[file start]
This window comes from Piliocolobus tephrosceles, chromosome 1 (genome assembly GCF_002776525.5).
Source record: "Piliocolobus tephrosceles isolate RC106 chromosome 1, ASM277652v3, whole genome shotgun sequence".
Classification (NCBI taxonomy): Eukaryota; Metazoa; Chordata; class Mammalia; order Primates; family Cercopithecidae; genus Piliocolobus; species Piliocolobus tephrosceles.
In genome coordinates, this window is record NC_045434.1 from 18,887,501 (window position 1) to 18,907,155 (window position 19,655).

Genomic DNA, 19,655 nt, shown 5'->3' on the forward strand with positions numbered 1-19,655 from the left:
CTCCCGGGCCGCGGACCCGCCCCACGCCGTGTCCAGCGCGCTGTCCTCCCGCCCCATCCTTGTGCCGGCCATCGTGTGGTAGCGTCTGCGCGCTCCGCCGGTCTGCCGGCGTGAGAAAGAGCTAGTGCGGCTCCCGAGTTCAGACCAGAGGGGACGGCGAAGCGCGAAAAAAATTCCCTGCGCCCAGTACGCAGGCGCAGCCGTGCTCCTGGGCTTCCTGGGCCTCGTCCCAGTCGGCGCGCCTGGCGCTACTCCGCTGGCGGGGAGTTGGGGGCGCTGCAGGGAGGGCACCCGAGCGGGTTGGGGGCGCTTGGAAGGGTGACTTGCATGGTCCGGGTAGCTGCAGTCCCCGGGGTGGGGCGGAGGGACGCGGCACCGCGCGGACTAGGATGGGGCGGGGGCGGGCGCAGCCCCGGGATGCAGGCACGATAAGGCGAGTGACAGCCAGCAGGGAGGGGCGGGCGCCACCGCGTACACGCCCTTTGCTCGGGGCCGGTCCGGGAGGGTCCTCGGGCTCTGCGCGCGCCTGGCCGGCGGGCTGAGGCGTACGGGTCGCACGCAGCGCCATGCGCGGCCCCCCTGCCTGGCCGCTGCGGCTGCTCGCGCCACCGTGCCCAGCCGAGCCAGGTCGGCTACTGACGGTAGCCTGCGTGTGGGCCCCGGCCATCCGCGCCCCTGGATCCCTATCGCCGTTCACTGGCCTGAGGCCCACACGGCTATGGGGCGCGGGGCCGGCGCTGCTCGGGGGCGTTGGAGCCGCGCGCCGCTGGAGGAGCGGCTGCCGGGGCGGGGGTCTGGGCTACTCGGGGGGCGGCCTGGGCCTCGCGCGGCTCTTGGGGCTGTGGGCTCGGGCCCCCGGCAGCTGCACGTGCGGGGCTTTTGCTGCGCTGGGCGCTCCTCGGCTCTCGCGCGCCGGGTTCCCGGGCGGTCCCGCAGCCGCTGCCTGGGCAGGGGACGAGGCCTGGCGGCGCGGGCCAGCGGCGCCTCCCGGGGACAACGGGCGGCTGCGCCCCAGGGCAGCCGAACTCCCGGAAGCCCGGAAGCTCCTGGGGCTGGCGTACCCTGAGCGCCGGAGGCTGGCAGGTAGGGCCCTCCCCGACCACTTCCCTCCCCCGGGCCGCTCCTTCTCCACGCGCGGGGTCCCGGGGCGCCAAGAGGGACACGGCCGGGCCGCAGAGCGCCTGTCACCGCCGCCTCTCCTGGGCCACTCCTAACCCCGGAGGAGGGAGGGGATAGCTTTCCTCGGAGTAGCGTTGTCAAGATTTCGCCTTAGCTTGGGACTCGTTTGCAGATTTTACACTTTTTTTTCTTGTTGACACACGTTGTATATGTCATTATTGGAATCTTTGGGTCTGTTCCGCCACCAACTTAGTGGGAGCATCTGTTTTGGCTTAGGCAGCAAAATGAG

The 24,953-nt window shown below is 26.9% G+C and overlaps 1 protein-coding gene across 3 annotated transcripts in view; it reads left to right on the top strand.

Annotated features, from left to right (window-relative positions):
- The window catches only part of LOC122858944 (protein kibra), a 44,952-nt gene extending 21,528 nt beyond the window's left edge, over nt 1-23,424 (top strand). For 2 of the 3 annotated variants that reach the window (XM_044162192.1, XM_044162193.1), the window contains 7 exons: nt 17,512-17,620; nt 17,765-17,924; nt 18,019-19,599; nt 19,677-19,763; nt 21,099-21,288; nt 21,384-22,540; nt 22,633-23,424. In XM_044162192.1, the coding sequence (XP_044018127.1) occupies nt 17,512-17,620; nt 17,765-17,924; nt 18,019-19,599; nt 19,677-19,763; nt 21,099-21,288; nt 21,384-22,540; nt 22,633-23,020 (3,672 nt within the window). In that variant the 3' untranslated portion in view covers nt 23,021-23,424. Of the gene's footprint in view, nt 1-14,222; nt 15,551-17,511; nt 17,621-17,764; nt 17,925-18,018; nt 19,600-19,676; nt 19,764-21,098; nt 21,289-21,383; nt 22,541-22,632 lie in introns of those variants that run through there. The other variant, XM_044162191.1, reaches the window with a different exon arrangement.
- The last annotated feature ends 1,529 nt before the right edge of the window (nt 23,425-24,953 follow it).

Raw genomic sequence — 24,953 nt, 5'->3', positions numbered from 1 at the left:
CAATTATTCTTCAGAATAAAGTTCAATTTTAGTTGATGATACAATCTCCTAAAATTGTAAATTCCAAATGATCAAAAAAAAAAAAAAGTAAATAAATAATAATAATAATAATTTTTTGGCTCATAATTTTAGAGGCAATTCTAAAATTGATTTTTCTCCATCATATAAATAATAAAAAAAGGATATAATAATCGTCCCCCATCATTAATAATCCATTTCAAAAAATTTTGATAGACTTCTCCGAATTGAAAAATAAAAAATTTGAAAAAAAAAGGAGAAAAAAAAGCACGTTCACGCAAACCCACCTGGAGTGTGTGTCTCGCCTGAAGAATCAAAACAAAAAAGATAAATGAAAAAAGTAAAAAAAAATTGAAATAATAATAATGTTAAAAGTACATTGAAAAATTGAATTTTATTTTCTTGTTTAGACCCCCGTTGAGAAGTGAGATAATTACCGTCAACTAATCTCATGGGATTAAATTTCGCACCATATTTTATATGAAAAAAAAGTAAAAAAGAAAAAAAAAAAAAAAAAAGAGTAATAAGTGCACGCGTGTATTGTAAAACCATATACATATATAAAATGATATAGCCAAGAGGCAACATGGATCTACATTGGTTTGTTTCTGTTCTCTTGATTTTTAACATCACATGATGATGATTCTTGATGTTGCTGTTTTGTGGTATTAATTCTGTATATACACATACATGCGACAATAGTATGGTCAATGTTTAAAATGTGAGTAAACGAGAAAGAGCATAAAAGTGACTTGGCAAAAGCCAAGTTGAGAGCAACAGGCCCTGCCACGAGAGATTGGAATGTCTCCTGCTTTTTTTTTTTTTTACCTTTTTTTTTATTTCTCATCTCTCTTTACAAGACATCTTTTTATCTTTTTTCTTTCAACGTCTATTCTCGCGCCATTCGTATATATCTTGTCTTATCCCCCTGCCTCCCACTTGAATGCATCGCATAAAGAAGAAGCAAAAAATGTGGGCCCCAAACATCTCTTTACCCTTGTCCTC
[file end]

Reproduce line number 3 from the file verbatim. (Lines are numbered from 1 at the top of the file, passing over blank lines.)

Classification (NCBI taxonomy): Eukaryota; Metazoa; Chordata; class Mammalia; order Primates; family Cercopithecidae; genus Piliocolobus; species Piliocolobus tephrosceles.